WHEATON – A referendum measure to build a new Jefferson Early Childhood Center in Wheaton has failed with about 60 percent of votes cast against the measure, according to unofficial vote totals.
The referendum measure asked voters to approve the building of a new center and the issuance of bonds to the amount of $17.6 million by the district to pay for it.
Jefferson mainly serves 3- and 4-year-olds in the district with developmental disabilities. The question was brought to voters in light of problems with the current facility including a lack of handicapped accessibility, insufficient bathroom facilities and classroom space, heating and cooling issues, lack of parking, and unsafe pickup/drop-off traffic flow.
From levy years 2013 until 2022, the annual property tax increase on residents to fund the Jefferson project would have been $300 for owners of a $300,000 home. But in 2023, the tax increase on residents would have risen to $344 for owners of a $300,000 home to finish paying for the project.
Overall, however, the amount residents were to pay in property taxes to the district that final year was expected to decrease.
"We are going to continue to work and be positive, and we maintain that our kids deserve more," said Dan Wagner, co-chair of the Friends of the Schools parents' committee, which was charged with campaigning for the referendum measure.
Although the measure failed, Wagner said the silver lining is that discussions surrounding the new facility had moved from whether the students needed a new center to whether this was the best way to provide it.
He said half the challenge was helping community members understand the special needs of many Jefferson students.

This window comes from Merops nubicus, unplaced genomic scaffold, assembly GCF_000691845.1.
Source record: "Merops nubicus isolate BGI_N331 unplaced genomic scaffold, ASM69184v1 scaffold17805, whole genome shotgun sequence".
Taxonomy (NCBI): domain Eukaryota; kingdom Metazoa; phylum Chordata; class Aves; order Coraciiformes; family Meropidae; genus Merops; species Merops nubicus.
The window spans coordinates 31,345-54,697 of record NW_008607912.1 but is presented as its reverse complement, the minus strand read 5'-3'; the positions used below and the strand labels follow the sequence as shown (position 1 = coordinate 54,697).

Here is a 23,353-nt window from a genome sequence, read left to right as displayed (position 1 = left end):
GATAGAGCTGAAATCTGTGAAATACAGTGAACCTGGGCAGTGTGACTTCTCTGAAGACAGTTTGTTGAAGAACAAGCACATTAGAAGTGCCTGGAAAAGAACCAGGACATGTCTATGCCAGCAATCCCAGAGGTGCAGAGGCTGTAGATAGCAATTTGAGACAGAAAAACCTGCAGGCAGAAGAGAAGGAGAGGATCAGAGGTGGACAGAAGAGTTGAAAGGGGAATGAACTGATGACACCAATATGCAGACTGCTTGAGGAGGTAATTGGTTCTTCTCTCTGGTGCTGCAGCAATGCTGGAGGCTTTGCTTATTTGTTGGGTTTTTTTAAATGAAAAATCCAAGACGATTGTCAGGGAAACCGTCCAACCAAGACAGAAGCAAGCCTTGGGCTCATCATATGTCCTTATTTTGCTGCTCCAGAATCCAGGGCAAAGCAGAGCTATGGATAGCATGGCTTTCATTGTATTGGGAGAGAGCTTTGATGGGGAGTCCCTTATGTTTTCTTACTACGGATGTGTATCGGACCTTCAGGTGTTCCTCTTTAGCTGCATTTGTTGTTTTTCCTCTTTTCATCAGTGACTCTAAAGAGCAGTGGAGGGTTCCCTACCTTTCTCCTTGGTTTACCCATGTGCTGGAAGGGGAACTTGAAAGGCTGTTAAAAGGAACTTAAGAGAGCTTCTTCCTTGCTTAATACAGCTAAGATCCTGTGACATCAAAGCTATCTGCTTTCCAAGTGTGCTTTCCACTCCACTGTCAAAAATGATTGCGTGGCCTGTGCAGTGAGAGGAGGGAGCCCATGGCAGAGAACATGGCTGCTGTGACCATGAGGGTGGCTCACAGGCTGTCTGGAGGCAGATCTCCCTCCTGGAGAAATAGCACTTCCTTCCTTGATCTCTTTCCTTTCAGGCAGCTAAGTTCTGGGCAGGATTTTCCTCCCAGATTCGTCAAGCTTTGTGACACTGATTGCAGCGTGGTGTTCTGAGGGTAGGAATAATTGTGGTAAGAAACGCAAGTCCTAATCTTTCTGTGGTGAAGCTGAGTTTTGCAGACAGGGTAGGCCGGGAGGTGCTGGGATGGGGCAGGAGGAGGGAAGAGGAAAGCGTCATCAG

"I believe we clearly overcame that hurdle, and the discussion in the community was about how to fix this facility," Wagner said.
When new Community Unit School District 200 Board of Education members are seated in May, they will be charged with looking at all the information regarding Jefferson, as well as voters' responses, to find a suitable solution to the facility problems that still need to be addressed, Superintendent Brian Harris said.
"That's what the new board's challenge is going to be moving forward," Harris said.
As superintendent, Harris said he is committed to finding a solution that's acceptable to the community, and he's looking forward to working toward that goal.
Board members who will be seated in May are incumbents Joann Coghill and Barbara Intihar, as well as challengers Brad Paulsen and James Mathieson.
Those four candidates received about 14.1, 14, 13.8 and 13.4 percent of the vote Tuesday, respectively.
Other candidates for the four open seats included incumbent Ken Knicker and challengers Bruce C. Fogarty, Janet Shaw, Kyle Nenninger and Harold Lonks.
Much of the discussion surrounding the board race centered on financial concerns, from educational funding in the district meeting student needs to pension concerns to funding for a new Jefferson.